An alternative to the Leaving Cert for college-bound kids
Limerick school offers the International Baccalaurate Diploma Programme
The Leaving Cert isn’t always the best option for everyone. So what is? For a long time, St Andrew’s, a fee-paying in Booterstown, Co Dublin, has been the only school to offer the International Baccalaurate Diploma Programme (IBDP), an internationally recognised and accepted qualification for entry into higher education worldwide.
Now, however, it’s been joined by Villiers, a fee-paying school in Limerick city. So what is the IB and why are Villiers taking this leap?
“We have always been concerned with the whole person and not just paying lip service to the idea,” explains Jill Storey, headmistress of Villiers. “We want our young people to leave as independent, open-minded thinkers who can communicate with others, analysing situations and making informed judgements. The IB moves away from spoon-feeding and helps the students to become principles people, risk-takers and reflective inquirers.”
The IB is a multi-disciplinary programme where students study six major subjects.
- two languages - usually language and literature in their own native tongue and a European language
- an experimental science subject with options including biology, chemistry, physics, design technology and computer science.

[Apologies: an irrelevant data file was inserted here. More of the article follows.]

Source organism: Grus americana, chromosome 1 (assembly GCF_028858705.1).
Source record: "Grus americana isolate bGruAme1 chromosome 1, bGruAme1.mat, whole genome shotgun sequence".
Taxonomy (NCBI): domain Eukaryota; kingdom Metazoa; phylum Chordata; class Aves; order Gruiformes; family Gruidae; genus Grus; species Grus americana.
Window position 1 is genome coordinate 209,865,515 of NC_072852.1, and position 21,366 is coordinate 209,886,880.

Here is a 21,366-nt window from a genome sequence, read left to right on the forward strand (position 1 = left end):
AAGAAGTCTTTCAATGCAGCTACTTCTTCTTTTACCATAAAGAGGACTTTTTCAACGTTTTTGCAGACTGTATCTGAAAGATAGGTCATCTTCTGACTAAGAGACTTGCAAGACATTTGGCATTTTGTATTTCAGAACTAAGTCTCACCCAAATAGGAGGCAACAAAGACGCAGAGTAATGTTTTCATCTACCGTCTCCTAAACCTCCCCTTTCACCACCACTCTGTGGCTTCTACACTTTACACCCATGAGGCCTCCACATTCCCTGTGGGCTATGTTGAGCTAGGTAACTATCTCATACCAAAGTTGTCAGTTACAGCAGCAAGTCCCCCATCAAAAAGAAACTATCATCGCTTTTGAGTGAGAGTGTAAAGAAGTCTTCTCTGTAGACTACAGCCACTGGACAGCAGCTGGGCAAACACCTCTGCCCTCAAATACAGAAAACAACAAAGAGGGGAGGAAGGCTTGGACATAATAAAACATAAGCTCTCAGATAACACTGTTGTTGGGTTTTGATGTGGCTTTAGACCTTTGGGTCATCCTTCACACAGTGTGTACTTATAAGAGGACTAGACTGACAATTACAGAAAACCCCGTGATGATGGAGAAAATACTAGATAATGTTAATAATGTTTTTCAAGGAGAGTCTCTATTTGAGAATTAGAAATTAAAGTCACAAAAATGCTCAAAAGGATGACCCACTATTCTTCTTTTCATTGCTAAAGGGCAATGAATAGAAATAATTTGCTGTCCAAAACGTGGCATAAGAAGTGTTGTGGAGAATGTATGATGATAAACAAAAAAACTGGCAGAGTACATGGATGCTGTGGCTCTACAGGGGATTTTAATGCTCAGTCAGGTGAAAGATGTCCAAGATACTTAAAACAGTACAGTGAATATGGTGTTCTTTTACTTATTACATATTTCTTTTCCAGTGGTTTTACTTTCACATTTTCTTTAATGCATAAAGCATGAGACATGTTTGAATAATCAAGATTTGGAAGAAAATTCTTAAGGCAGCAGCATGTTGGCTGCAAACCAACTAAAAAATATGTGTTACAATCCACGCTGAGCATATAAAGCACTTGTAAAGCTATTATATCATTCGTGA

- a subject under the heading “individuals and societies” including business, geography, psychology, anthropology, world religions and global politics.
- an arts subject with options including dance, music, film, visual arts and theatre
IB candidates also carry out a community service and an extended essay on an area of particular interest to them.
“Our teachers saw IB students in action through our participation in Model United Nations and were enthused by the calibre of the students they were encountering” Storey explains. “The IB is a means for our naturally diverse student population - which includes students from 30 countries - to become active and caring members of local, national and global communities. So far, teachers involved are reporting that they have more imaginative, interactive and better organised lessons from first to sixth year. The focus is on inquiry-based learning and students are encouraged to direct their own learning, while it naturally leads to increased collaboration between staff and subject departments. It really allows students to specialise in their preferred areas, because the expectation is that student take three subjects at standard level and three at higher level, and both are awarded the same number of points. It moves away from memorisation and rote learning. We’re really excited about it.”
Factfile: Villiers school, Limerick
Villiers is a co-educational, fee paying and boarding voluntary secondary school with 600 students. The school has a broadly Protestant ethos but welcomes students from all backgrounds.
Leaving Cert subject options: Accounting, agricultural science, applied maths, art, biology, business, chemistry, construction, design and communication graphics, economics, French, German, history, Japanese, Leaving Cert vocational programme, music, religious education, Spanish, technology
- Alumni include Max Dennison (Oscar winning make-up artist), Jan O’Sullivan (former minister for education), Daniel Kethcum (gold medal Olympian for USA swim team) and Donald Clarke (Irish Times journalist)
- National Roboteer Champions for 2016 and 2017